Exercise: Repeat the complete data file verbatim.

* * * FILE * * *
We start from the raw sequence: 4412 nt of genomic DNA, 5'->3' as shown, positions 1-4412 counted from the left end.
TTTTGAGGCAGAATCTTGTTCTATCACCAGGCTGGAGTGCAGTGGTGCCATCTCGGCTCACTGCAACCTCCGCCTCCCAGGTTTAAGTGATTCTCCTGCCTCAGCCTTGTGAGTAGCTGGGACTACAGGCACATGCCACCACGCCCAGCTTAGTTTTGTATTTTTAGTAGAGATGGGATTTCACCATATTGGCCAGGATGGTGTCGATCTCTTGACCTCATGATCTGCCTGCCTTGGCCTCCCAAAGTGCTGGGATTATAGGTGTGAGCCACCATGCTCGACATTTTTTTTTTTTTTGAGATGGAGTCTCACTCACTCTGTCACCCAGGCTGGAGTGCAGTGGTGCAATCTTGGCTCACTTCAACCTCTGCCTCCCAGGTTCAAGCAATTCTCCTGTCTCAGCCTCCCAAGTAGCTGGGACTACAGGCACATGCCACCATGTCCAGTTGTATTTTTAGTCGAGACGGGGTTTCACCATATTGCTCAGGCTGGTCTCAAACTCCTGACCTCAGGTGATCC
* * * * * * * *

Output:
We start from the raw sequence: 4412 nt of genomic DNA, 5'->3' as shown, positions 1-4412 counted from the left end.
TTTTGAGGCAGAATCTTGTTCTATCACCAGGCTGGAGTGCAGTGGTGCCATCTCGGCTCACTGCAACCTCCGCCTCCCAGGTTTAAGTGATTCTCCTGCCTCAGCCTTGTGAGTAGCTGGGACTACAGGCACATGCCACCACGCCCAGCTTAGTTTTGTATTTTTAGTAGAGATGGGATTTCACCATATTGGCCAGGATGGTGTCGATCTCTTGACCTCATGATCTGCCTGCCTTGGCCTCCCAAAGTGCTGGGATTATAGGTGTGAGCCACCATGCTCGACATTTTTTTTTTTTTTGAGATGGAGTCTCACTCACTCTGTCACCCAGGCTGGAGTGCAGTGGTGCAATCTTGGCTCACTTCAACCTCTGCCTCCCAGGTTCAAGCAATTCTCCTGTCTCAGCCTCCCAAGTAGCTGGGACTACAGGCACATGCCACCATGTCCAGTTGTATTTTTAGTCGAGACGGGGTTTCACCATATTGCTCAGGCTGGTCTCAAACTCCTGACCTCAGGTGATCC